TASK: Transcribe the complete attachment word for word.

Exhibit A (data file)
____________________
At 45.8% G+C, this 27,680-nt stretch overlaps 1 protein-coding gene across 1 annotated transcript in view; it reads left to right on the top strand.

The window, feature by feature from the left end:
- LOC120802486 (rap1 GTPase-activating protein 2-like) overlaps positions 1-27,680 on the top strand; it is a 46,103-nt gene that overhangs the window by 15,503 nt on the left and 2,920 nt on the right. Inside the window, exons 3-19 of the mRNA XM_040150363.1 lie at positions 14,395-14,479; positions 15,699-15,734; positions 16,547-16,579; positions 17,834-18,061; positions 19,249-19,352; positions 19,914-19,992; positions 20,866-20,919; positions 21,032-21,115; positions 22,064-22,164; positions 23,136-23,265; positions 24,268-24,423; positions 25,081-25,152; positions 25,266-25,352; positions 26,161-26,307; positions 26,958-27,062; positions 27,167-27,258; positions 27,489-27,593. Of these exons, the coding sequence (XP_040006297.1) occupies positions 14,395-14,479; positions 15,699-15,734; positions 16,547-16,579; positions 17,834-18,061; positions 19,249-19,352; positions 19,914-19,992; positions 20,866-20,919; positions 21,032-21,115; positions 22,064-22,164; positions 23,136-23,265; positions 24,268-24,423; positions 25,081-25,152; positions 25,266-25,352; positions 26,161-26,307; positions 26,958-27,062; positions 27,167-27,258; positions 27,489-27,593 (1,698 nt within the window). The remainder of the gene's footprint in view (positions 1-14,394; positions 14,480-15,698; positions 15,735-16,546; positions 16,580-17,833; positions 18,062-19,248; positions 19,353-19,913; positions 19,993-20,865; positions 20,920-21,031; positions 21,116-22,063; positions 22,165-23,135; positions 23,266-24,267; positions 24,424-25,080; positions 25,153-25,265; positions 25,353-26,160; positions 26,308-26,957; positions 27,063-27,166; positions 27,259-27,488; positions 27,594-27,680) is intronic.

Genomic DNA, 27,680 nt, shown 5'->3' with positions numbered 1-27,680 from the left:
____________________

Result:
At 45.8% G+C, this 27,680-nt stretch overlaps 1 protein-coding gene across 1 annotated transcript in view; it reads left to right on the top strand.

The window, feature by feature from the left end:
- LOC120802486 (rap1 GTPase-activating protein 2-like) overlaps positions 1-27,680 on the top strand; it is a 46,103-nt gene that overhangs the window by 15,503 nt on the left and 2,920 nt on the right. Inside the window, exons 3-19 of the mRNA XM_040150363.1 lie at positions 14,395-14,479; positions 15,699-15,734; positions 16,547-16,579; positions 17,834-18,061; positions 19,249-19,352; positions 19,914-19,992; positions 20,866-20,919; positions 21,032-21,115; positions 22,064-22,164; positions 23,136-23,265; positions 24,268-24,423; positions 25,081-25,152; positions 25,266-25,352; positions 26,161-26,307; positions 26,958-27,062; positions 27,167-27,258; positions 27,489-27,593. Of these exons, the coding sequence (XP_040006297.1) occupies positions 14,395-14,479; positions 15,699-15,734; positions 16,547-16,579; positions 17,834-18,061; positions 19,249-19,352; positions 19,914-19,992; positions 20,866-20,919; positions 21,032-21,115; positions 22,064-22,164; positions 23,136-23,265; positions 24,268-24,423; positions 25,081-25,152; positions 25,266-25,352; positions 26,161-26,307; positions 26,958-27,062; positions 27,167-27,258; positions 27,489-27,593 (1,698 nt within the window). The remainder of the gene's footprint in view (positions 1-14,394; positions 14,480-15,698; positions 15,735-16,546; positions 16,580-17,833; positions 18,062-19,248; positions 19,353-19,913; positions 19,993-20,865; positions 20,920-21,031; positions 21,116-22,063; positions 22,165-23,135; positions 23,266-24,267; positions 24,424-25,080; positions 25,153-25,265; positions 25,353-26,160; positions 26,308-26,957; positions 27,063-27,166; positions 27,259-27,488; positions 27,594-27,680) is intronic.

Genomic DNA, 27,680 nt, shown 5'->3' with positions numbered 1-27,680 from the left: